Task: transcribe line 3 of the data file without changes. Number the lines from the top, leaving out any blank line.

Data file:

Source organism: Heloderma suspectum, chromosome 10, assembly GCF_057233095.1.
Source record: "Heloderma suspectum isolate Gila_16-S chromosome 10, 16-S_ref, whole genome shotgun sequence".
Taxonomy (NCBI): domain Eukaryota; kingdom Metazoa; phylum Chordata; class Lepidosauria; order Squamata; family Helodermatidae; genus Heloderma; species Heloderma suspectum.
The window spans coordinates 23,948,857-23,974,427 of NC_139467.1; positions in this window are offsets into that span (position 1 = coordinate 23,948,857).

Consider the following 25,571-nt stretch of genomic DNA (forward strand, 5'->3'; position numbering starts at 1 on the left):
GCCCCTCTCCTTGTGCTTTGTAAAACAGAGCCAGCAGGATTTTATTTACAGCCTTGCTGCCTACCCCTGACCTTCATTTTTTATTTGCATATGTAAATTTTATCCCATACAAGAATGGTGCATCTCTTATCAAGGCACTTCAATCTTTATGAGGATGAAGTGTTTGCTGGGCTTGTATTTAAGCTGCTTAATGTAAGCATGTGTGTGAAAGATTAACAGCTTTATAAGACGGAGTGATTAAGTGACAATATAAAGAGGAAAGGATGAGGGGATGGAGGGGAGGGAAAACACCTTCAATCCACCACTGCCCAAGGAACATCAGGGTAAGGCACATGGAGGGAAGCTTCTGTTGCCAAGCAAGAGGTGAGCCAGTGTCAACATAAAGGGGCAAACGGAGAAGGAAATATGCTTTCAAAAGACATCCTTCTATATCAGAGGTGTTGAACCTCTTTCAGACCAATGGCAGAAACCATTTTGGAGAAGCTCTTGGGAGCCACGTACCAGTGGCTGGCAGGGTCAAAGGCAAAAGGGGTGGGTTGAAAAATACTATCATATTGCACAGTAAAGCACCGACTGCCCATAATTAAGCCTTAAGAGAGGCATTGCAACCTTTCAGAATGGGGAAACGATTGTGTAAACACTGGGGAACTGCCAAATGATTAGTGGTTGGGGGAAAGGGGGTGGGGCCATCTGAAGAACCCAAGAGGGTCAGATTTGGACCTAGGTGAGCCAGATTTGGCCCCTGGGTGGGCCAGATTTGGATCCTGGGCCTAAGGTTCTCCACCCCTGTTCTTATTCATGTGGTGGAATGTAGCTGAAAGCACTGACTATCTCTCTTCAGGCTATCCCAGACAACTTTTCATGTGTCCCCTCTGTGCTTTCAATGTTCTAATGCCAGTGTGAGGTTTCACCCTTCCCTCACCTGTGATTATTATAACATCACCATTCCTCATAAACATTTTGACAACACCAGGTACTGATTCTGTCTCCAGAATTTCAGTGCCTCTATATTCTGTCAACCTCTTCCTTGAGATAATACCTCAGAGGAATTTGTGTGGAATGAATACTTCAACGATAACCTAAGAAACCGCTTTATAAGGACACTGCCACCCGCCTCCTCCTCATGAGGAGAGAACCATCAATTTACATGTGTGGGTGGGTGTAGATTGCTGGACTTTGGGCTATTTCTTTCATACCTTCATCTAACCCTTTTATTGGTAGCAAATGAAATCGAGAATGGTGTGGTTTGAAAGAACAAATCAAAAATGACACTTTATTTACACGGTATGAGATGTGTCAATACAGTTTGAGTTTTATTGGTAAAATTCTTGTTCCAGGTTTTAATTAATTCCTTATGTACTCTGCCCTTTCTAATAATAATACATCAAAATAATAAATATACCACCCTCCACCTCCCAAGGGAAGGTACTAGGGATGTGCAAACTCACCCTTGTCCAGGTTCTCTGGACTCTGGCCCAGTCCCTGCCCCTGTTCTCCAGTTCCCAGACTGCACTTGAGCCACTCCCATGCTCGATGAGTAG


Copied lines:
Taxonomy (NCBI): domain Eukaryota; kingdom Metazoa; phylum Chordata; class Lepidosauria; order Squamata; family Helodermatidae; genus Heloderma; species Heloderma suspectum.